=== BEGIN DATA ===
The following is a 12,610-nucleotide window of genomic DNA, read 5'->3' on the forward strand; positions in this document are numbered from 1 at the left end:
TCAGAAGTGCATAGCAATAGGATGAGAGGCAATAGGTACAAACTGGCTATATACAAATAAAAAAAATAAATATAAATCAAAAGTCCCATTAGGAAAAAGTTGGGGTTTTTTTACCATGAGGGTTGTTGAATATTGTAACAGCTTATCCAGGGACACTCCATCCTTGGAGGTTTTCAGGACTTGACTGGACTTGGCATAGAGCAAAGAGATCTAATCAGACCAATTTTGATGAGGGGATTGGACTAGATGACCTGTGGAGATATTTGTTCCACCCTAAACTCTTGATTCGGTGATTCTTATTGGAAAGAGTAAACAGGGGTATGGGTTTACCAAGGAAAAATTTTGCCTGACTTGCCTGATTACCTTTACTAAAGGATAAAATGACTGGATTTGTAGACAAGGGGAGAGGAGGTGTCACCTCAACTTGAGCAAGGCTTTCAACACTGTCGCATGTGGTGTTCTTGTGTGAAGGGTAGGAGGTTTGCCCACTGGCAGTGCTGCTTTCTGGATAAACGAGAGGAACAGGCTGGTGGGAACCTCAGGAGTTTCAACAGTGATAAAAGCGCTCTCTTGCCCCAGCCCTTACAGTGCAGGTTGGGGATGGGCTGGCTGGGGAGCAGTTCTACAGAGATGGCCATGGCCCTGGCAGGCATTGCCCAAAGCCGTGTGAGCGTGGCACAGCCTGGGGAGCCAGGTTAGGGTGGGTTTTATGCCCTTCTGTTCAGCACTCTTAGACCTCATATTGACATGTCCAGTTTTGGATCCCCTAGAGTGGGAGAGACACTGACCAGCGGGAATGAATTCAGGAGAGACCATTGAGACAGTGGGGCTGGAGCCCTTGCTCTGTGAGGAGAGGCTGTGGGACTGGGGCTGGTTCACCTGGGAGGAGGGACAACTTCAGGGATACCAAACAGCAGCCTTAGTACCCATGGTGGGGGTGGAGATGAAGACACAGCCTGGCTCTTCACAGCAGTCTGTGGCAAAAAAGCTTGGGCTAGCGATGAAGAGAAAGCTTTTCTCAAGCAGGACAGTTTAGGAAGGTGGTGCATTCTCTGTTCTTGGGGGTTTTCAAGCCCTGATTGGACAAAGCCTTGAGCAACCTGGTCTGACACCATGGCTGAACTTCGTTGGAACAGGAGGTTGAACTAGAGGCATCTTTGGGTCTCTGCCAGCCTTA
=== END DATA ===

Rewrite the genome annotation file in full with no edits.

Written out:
The following is a 12,610-nucleotide window of genomic DNA, read 5'->3' on the forward strand; positions in this document are numbered from 1 at the left end:
TCAGAAGTGCATAGCAATAGGATGAGAGGCAATAGGTACAAACTGGCTATATACAAATAAAAAAAATAAATATAAATCAAAAGTCCCATTAGGAAAAAGTTGGGGTTTTTTTACCATGAGGGTTGTTGAATATTGTAACAGCTTATCCAGGGACACTCCATCCTTGGAGGTTTTCAGGACTTGACTGGACTTGGCATAGAGCAAAGAGATCTAATCAGACCAATTTTGATGAGGGGATTGGACTAGATGACCTGTGGAGATATTTGTTCCACCCTAAACTCTTGATTCGGTGATTCTTATTGGAAAGAGTAAACAGGGGTATGGGTTTACCAAGGAAAAATTTTGCCTGACTTGCCTGATTACCTTTACTAAAGGATAAAATGACTGGATTTGTAGACAAGGGGAGAGGAGGTGTCACCTCAACTTGAGCAAGGCTTTCAACACTGTCGCATGTGGTGTTCTTGTGTGAAGGGTAGGAGGTTTGCCCACTGGCAGTGCTGCTTTCTGGATAAACGAGAGGAACAGGCTGGTGGGAACCTCAGGAGTTTCAACAGTGATAAAAGCGCTCTCTTGCCCCAGCCCTTACAGTGCAGGTTGGGGATGGGCTGGCTGGGGAGCAGTTCTACAGAGATGGCCATGGCCCTGGCAGGCATTGCCCAAAGCCGTGTGAGCGTGGCACAGCCTGGGGAGCCAGGTTAGGGTGGGTTTTATGCCCTTCTGTTCAGCACTCTTAGACCTCATATTGACATGTCCAGTTTTGGATCCCCTAGAGTGGGAGAGACACTGACCAGCGGGAATGAATTCAGGAGAGACCATTGAGACAGTGGGGCTGGAGCCCTTGCTCTGTGAGGAGAGGCTGTGGGACTGGGGCTGGTTCACCTGGGAGGAGGGACAACTTCAGGGATACCAAACAGCAGCCTTAGTACCCATGGTGGGGGTGGAGATGAAGACACAGCCTGGCTCTTCACAGCAGTCTGTGGCAAAAAAGCTTGGGCTAGCGATGAAGAGAAAGCTTTTCTCAAGCAGGACAGTTTAGGAAGGTGGTGCATTCTCTGTTCTTGGGGGTTTTCAAGCCCTGATTGGACAAAGCCTTGAGCAACCTGGTCTGACACCATGGCTGAACTTCGTTGGAACAGGAGGTTGAACTAGAGGCATCTTTGGGTCTCTGCCAGCCTTA